(Elements : Madman and Victim)
The origin of certain human actions lies hidden in fearful mystery; a mystery wherein the ancients believed they discerned the cruel smile of a god, and wherein our scientists, like the Chinese philosophers, believe they recognize the desires, prolonged and hereditary, of an ancestor. A startling awakening it is for Reason, when she finds on all sides her destiny strewn with corpses or with dishonors, which the Other, the unknown, has scattered at his pleasure. At this calamity, greater than death, how our kindred must weep and tremble; what terror and suspense must arise in their minds! And the victims, whose cries are lost in the mute heavens; the beloved ones pursued in unreasoning rage which they cannot comprehend! What variations of the inconscient are here: folly, possession, divine blindness, hypnosis, intoxication, forgetf ulness!
A (1)—Kinsmen Slain in Madness:—"Athamas" and the "Weavers of Nets" by Aeschylus; "Hercules Furens" by Euripides and by Seneca; "Ion" by Euripides.
(2)—A Lover Slain in Madness:—"La Fille Eliza," by Edmond de Goncourt; "La Tentation de Vivre" (Louis Ernault). A lover on the point of slaying his mistress in madness: Example from fiction: "La Bete Humaine." Familiar instances: Jack the Ripper; the Spaniard of Montmartre, etc.
(3)—Slaying or Injuring of a Person not Hated:— "Monsieur Bute" (Biollay, 1890). Destruction of a work: "Hedda Gabler."
B—Disgrace Brought Upon Oneself Through Madness:—Aeschylus' "Thracians"; Sophocles' "Ajax";to some extent "Saul" (Gide).
C—Loss of Loved Ones Brought About by Madness: —"Sakuntala" by Kalidasa, (form, amnesia). The philtre of Hagen, in Wagner.
D—Madness Brought on by Fear of Hereditary Insanity :—"L'Etau" (Andre Sardou, 1909);
Mad Monkton (Wilkie Collins, 1855).
The case of A (3), transferred to the past and treated according to a quid-pro-quo process, is that of one of the merriest comedies of the nineteenth century, "L'Affaire de la rue de Lourcine" by Labiche.
Numberless examples of this Sixteenth Situation have filled the disquieting pages of alienists' journals. Mental diseases, manias of various types, offer powerful dramatic effects which have not yet been exploited. These furnish, doubtless, but points of departure toward the Situation whose real investiture takes place at the moment of the hero's restoration to reason,— which is to say, to suffering. But if it ever happens that these three phases—the etiology of delirium, its access, and the return to a normal condition—are treated with equal strength and vigor, what an admirable work will result!
The first of the three stages, which bears upon the explanations of insanity, has been variously held to be divine (by the Greeks), demoniac (by the Church), and, in our own times, hereditary and pathological. Hypnotism has recently created another nuance; the hypnotist here forms a substitute,—a sorry one, it is true,—for divinity or demon. Drunkenness furnishes us a nuance equally unfamiliar to Greece; what is today more commonplace, and at the same time more terrible, than the disclosure of an important secret or the committing of a criminal act, while under the influence of drink ? back Eurydice. This nuance tends toward Situations XXXII and XXXIII, "Mistaken Jealousy" and "Judicial Error."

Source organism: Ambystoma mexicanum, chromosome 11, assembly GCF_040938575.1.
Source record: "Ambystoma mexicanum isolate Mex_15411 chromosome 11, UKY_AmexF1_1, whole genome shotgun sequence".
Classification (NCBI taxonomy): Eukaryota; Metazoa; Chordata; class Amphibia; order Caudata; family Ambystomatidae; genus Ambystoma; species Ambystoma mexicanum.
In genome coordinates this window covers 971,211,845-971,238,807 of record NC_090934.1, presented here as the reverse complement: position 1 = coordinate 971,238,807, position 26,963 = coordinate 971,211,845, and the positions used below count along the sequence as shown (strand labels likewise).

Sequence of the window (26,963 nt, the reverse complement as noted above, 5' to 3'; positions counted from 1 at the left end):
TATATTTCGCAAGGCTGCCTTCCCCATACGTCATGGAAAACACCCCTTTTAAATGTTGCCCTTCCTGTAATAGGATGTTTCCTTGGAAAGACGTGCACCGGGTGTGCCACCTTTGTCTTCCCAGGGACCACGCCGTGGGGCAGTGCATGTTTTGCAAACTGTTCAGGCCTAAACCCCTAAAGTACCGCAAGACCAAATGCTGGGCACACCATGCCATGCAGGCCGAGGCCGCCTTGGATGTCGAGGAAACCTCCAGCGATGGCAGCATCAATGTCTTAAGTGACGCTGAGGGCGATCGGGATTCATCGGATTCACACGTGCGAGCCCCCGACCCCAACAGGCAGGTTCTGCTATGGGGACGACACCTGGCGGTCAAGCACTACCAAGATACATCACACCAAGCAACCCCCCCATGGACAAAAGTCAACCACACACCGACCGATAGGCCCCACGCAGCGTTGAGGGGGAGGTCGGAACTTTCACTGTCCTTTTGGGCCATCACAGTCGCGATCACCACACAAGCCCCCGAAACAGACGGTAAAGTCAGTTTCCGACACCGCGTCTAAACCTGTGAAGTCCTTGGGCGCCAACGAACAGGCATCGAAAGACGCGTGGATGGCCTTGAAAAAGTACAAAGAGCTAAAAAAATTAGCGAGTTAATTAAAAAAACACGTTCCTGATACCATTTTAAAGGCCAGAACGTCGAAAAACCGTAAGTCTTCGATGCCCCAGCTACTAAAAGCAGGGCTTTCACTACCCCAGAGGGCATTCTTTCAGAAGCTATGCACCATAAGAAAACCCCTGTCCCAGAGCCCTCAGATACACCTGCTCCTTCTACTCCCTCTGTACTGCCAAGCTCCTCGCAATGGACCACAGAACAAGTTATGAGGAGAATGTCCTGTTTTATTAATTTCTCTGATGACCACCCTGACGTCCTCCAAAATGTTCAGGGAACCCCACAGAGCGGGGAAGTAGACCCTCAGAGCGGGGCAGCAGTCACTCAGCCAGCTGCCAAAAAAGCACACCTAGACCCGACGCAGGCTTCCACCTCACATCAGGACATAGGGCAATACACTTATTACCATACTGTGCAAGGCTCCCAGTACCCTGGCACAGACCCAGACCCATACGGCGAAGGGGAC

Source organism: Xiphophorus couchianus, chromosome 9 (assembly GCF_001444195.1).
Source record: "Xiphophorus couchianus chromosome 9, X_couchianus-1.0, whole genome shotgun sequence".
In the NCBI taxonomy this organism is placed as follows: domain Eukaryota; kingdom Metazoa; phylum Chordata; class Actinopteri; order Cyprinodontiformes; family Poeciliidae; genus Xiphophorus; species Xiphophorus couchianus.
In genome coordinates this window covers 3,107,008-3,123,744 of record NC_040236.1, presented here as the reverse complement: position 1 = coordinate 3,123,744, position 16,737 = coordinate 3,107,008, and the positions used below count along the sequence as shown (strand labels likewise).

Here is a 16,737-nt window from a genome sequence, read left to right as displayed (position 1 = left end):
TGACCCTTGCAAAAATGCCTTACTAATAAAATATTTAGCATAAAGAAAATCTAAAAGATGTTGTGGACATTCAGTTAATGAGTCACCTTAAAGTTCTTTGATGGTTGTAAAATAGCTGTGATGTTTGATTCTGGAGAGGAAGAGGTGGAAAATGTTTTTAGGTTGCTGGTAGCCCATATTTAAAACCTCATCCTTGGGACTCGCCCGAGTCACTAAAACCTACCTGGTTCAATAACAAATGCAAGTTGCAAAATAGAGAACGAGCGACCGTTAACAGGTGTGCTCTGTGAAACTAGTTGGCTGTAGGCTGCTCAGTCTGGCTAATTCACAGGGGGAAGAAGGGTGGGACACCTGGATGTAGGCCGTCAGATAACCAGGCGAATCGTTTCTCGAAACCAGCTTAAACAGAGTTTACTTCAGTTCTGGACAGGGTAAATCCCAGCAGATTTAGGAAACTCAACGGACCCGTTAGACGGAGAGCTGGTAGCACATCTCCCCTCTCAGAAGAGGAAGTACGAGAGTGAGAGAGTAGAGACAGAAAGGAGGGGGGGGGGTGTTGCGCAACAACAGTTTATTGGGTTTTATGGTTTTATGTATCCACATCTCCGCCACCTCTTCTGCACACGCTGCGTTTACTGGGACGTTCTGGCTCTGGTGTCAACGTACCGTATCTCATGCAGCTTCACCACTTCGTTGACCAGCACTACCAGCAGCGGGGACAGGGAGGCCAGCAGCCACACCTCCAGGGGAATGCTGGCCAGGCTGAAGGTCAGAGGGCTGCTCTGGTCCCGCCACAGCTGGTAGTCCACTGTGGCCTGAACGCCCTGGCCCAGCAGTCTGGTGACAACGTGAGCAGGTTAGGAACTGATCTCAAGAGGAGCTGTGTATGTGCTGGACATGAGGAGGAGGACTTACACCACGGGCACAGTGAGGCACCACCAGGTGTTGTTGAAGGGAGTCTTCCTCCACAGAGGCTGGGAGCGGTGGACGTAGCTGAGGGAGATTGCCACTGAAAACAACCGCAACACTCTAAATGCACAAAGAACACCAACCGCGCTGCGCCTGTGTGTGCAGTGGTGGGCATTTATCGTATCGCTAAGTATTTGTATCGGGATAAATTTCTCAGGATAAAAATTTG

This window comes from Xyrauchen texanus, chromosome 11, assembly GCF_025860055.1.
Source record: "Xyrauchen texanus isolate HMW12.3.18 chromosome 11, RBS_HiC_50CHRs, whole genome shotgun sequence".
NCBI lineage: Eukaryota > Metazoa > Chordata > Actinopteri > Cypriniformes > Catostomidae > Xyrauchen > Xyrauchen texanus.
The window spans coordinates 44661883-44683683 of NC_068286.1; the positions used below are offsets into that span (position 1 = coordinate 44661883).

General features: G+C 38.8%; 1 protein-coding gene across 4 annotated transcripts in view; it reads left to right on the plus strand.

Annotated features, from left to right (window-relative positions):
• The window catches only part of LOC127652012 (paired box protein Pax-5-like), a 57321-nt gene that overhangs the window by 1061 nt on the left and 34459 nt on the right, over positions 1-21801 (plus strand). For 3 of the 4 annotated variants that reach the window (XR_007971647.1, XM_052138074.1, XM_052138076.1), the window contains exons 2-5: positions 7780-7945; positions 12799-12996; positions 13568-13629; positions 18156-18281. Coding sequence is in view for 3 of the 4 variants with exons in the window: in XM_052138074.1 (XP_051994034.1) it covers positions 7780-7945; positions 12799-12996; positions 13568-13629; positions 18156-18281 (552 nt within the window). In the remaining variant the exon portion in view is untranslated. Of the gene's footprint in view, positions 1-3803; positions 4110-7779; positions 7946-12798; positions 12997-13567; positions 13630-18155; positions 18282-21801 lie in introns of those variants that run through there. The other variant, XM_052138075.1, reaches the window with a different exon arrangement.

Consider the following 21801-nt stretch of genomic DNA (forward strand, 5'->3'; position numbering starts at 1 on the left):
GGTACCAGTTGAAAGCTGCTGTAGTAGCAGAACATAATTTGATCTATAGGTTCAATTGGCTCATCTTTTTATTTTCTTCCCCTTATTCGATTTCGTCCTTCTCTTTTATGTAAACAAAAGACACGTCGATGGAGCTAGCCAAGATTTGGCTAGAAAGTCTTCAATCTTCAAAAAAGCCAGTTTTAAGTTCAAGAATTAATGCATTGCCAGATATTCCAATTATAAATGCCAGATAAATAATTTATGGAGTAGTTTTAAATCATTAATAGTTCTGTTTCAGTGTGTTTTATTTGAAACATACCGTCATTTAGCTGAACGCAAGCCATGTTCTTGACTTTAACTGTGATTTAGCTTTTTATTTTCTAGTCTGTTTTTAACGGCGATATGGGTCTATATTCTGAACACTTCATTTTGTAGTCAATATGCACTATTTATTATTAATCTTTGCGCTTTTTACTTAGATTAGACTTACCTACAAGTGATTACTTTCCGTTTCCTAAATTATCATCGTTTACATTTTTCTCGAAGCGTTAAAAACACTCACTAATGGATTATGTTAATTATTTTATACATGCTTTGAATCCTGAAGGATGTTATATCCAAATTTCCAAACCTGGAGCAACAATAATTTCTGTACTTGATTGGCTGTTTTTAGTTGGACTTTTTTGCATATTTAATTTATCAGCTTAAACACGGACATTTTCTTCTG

Is it necessary to say that all ties, all interests, all human desires, may be represented crossed and illuminated by the light of dementia ?
For the rest, this situation of Madness is far from having been neglected in our theater. Shakespeare, in his most personal dramas, has made use of insanity in the leading roles. Lady Macbeth is a somnambulist and dies in hysteria, her husband is a victim of hallucinations; the same may be said of Hamlet, who is a lypemaniac besides; of Timon also; Othello is an epileptic and King Lear completely deranged. It is on this account that the great William is so dangerous a model (Goethe would not read him more than once a year). He has played, to some extent, the same role as Michael-Angelo,—he has exaggerated the springs of action to the farthest limits of reality, beyond which his disciples fall immediately into mere ridiculous affectation.
On the other hand, if we except the pretext of studying insanity in itself, which "Ajax" has furnished from Astydamus to Ennius, and from Ennius to Emperor Augustus, I find nothing "Shakespearian" in the drama of antiquity except "Orestes." All other characters are in the enjoyment of their senses, and do not thereby become any less pathetic. "CEdipus" alone shows, in default of abnormality in the hero's psychological constitution, external events of an extraordinary character (a resource since so largely used by the Romanticists of 1830 and later). But the rest of the antique dramatic types are evolved in accordance with normal passions, and under objective conditions relatively common.
Strong emotion causes powerful arousal, which leads to a loss of rational thinking. Anger takes over and the person loses all conscious control, effectively becoming a different person for a while.
In stories, we are both horrified by this loss of control and humanity whilst also looking on in fascination and recognition of what we perhaps sometimes would like to do. We also may feel pity and sorrow for the afflicted person, realizing that perhaps it could also happen to us.
Some people do indeed let go and find release in this activity, although others pay the price. The modern treatment of this can be Anger Management classes, where the person learns to suppress, displace, sublimate or otherwise deflect their destructive urges